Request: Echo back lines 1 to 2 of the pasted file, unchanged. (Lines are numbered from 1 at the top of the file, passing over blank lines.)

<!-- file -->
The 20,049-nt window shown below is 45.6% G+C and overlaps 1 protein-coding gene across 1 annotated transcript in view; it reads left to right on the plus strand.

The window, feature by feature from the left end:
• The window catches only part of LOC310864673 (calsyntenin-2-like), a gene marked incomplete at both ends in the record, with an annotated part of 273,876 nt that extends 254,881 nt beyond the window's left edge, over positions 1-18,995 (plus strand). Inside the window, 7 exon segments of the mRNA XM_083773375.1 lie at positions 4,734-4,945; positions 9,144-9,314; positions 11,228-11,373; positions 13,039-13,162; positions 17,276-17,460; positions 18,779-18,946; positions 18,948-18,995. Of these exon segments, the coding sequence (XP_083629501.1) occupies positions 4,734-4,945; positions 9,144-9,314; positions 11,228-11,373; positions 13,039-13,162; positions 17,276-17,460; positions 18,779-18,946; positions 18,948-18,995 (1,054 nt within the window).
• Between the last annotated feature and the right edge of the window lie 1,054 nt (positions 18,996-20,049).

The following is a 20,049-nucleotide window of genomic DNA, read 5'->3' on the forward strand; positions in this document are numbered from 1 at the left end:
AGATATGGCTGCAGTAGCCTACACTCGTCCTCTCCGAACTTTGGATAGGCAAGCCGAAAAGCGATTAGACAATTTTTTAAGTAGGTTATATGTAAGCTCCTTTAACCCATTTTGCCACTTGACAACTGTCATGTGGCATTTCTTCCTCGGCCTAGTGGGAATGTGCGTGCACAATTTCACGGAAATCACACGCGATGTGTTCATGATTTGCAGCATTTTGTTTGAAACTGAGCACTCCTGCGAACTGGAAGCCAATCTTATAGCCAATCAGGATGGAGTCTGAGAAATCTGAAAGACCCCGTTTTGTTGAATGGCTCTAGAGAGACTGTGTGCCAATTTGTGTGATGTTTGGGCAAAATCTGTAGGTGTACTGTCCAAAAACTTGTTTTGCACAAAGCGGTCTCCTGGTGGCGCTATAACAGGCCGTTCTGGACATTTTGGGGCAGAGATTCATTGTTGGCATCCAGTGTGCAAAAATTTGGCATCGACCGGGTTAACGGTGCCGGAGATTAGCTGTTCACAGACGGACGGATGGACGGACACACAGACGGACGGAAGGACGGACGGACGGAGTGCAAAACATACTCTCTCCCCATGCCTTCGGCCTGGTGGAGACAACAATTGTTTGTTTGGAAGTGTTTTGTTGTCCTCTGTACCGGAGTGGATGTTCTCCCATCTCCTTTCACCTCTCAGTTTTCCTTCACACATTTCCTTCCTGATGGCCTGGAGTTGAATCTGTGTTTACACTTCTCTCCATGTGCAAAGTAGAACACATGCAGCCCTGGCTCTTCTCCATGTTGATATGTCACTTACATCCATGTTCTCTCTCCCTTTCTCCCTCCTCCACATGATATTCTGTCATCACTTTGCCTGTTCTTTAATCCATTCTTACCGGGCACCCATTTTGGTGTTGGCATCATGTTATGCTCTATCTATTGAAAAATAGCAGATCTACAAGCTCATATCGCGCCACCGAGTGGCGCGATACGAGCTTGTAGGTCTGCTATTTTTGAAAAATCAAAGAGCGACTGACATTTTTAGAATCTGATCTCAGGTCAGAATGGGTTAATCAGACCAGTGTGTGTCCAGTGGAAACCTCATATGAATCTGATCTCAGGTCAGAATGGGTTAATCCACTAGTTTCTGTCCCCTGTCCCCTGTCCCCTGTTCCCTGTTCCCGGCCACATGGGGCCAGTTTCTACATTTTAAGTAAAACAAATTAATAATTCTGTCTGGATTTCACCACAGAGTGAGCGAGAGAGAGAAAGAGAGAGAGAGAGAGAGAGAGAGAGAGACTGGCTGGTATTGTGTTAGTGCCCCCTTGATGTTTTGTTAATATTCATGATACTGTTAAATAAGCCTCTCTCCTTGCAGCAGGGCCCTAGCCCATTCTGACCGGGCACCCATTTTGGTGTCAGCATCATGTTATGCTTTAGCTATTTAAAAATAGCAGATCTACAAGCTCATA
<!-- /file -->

The 20,049-nt window shown below is 45.6% G+C and overlaps 1 protein-coding gene across 1 annotated transcript in view; it reads left to right on the plus strand.

The window, feature by feature from the left end: